Investors have a habit of zigging when they should have zagged, which hinders their performance. It’s a behavioural quirk that Jason Hsu, Brett Myers, and Ryan Whitby explore in Timing Poorly.
They determined that U.S. investors underperform the equity funds they invest in by calculating returns in two different ways.
First, they look at the returns reported by the funds themselves, which are called time-weighed returns. They’re equivalent to the returns generated by a buy-and-hold investor over the period in question.
Second, they calculate dollar-weighted returns, which factor in how much money investors, on average, put into the funds over time. Dollar-weighted returns better reflect the average investor experience.
A quick example helps to illustrate the difference between the two. Consider the case of a fund that gained 50% in the first year and then lost 25% in year two. It has a time-weighted total return of 12.5% over the two years (or 6.07% annually). Someone who put all their money into it at the start–and then held on until the end–did quite well.
Problem is, bad timing can turn those profits into losses. If someone put $1,000 into the fund initially and then added $10,000 more at the start of year two, they’d have lost money. The $11,000 they invested would have turned into $8,625 by the end of year two.
While the example is an extreme one, Mr. Hsu figures that U.S. fund investors earned average dollar-weighted returns of 6.87% annually from 1991 to 2013. In comparison, the funds’ time-weighted returns averaged 8.81% per year over the same period. Poor timing cost investors almost 2 percentage points per year, which is horribly bad.
But the study pointed to a group of people who fared better than average. The table below shows the results of splitting the fund universe into five equal groups by expense ratio. Investors in the lowest-fee group were able to curb their buy-high sell-low habit–at least to some degree.
It seems likely that experienced investors–who know they should stick with a good thing through thick and thin–tend to gravitate to lower-fee funds.
But, no matter the cause, low-fee funds provided investors a double bonus. They generated the best time-weighted returns and the best dollar-weighted returns. It’s another reason to buy, and hold, low-fee funds for the long term.
|Bad Fund Timing versus Fund Fees (1991 – 2013)|
|Expense Ratio||Dollar-Weighted Return||Time-Weighted Return||Difference|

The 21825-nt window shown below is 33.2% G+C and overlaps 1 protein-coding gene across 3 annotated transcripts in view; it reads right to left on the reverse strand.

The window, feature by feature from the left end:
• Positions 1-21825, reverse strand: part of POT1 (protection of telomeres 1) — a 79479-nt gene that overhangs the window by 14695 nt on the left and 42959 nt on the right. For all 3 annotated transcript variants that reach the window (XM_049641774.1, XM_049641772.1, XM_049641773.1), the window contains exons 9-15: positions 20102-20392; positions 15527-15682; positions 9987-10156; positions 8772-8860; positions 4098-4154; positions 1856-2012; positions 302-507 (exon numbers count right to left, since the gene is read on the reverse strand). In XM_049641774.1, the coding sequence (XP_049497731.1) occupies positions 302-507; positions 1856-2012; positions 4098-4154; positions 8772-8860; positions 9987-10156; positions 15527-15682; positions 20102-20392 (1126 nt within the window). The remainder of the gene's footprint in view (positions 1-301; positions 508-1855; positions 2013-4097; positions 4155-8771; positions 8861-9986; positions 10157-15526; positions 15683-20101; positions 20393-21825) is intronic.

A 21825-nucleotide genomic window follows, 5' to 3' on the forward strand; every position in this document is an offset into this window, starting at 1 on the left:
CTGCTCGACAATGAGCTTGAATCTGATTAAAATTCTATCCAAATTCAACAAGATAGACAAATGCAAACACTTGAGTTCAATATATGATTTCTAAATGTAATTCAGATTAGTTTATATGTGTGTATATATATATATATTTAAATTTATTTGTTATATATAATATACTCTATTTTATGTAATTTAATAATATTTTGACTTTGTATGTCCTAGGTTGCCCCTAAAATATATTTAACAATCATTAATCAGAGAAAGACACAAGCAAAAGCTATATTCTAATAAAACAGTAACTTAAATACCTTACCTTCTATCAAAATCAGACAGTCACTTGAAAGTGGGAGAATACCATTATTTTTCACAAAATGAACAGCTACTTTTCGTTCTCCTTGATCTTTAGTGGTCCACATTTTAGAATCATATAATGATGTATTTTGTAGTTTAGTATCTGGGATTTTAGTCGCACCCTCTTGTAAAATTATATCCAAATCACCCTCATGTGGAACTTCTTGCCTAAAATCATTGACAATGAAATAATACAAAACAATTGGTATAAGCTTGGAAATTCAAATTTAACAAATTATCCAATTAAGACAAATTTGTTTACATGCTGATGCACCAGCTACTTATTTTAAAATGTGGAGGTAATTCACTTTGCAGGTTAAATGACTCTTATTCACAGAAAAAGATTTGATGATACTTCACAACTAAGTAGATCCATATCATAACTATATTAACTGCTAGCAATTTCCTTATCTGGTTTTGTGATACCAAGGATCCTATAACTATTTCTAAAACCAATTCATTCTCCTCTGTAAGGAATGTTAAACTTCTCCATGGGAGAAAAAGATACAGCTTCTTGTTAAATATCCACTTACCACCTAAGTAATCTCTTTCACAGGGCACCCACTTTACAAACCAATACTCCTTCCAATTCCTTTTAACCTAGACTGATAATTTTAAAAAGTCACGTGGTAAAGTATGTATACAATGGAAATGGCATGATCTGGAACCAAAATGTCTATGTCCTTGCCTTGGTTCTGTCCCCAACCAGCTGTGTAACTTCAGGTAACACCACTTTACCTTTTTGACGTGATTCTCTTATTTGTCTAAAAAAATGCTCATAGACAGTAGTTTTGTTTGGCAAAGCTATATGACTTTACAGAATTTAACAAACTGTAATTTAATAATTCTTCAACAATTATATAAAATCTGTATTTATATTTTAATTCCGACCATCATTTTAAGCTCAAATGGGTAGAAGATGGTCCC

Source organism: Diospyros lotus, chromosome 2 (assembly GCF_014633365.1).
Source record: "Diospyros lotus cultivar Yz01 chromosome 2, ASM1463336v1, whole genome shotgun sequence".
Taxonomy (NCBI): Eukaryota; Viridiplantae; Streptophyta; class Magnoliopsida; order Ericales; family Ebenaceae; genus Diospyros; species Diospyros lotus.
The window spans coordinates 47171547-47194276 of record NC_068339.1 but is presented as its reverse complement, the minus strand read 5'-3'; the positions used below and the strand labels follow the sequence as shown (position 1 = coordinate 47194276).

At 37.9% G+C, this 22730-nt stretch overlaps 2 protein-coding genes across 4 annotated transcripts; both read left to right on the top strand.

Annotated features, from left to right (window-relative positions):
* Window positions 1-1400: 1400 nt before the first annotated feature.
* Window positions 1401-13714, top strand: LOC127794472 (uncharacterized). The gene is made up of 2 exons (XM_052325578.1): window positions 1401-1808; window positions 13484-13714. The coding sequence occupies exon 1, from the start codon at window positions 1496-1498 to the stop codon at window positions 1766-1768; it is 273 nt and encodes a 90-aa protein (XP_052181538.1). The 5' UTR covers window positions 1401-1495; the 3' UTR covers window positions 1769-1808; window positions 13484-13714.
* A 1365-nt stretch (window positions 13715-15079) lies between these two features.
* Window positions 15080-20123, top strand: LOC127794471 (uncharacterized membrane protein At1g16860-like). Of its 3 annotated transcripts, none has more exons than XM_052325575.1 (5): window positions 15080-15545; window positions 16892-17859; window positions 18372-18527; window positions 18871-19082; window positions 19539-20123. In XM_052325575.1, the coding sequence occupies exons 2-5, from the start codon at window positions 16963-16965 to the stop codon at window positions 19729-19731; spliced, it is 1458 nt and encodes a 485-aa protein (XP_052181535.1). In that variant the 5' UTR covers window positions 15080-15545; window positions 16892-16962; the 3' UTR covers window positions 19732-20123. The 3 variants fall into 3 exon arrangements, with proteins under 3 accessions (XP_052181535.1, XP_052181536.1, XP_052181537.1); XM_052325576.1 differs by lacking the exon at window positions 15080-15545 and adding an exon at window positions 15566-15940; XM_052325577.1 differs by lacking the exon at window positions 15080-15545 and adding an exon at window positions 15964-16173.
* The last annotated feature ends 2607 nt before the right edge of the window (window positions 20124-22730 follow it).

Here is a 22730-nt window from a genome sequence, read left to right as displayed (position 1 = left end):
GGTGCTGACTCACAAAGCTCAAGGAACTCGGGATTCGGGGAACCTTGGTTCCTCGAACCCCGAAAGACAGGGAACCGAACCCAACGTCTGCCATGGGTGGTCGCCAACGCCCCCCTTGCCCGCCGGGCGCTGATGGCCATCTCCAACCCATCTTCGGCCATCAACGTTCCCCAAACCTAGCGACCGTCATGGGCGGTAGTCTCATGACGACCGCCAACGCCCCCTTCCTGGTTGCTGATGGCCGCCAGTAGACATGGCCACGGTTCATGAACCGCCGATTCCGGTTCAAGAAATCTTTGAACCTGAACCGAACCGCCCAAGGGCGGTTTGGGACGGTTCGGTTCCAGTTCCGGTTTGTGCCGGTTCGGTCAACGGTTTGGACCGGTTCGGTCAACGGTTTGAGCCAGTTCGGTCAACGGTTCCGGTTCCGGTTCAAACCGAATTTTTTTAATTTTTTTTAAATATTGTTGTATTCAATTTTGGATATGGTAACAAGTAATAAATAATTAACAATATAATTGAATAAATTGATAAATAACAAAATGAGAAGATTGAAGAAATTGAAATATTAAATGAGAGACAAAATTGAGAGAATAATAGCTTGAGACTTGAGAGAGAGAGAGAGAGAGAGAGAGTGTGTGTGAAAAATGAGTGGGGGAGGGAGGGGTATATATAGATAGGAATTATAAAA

|Source: Table 3 from “Timing Poorly” by Jason Hsu, et al.|
Safer Canadian Dogs
Investors following the Dogs of the Dow strategy want to buy the 10 highest yielding stocks in the Dow Jones Industrial Average (DJIA), hold them for a year, and then move into the new list of top yielders.
The Dogs of the TSX works the same way but swaps the DJIA for the S&P/TSX 60, which contains 60 of the largest stocks in Canada.
My safer variant of the Dogs of the TSX tracks the 10 stocks in the index with the highest dividend yields provided they also pass a series of safety tests, such as having positive earnings. The idea is to weed out companies that might cut their dividends in the near term. Just be warned, it’s a task that’s easier said than done.
Here’s the updated Safer Dogs of the TSX, representing the top yielders as of June 9. The list is a good starting point for those who want to put some money to work this week. Just keep in mind, the idea is to hold the stocks for at least a year after purchase–barring some calamity.
|Name||Price||P/B||P/E||Earnings Yield||Dividend Yield|
|Bank of Montreal (BMO)||$74.79||1.45||12.04||8.30%||4.39%|
|National Bank (NA)||$48.58||1.80||10.82||9.24%||4.28%|
|Bank of Nova Scotia (BNS)||$66.08||1.71||11.49||8.70%||4.12%|
|Source: Bloomberg, June 9, 2015|
Price: Closing price per share
P/B: Price to Book Value Ratio
P/E: Price to Earnings Ratio
Earnings Yield: Earnings divided by Price, expressed as a percentage
Dividend Yield: Expected-Annual-Dividend divided by Price, expressed as a percentage
As always, do your due diligence before buying any stock, including those featured here. Make sure its situation hasn’t changed in some important way, read the latest press releases and regulatory filings and take special care with stocks that trade infrequently. Remember, stocks can be risky. So, be careful out there. (Disclosure: Norm may own shares of some, or all, of the stocks mentioned here.)
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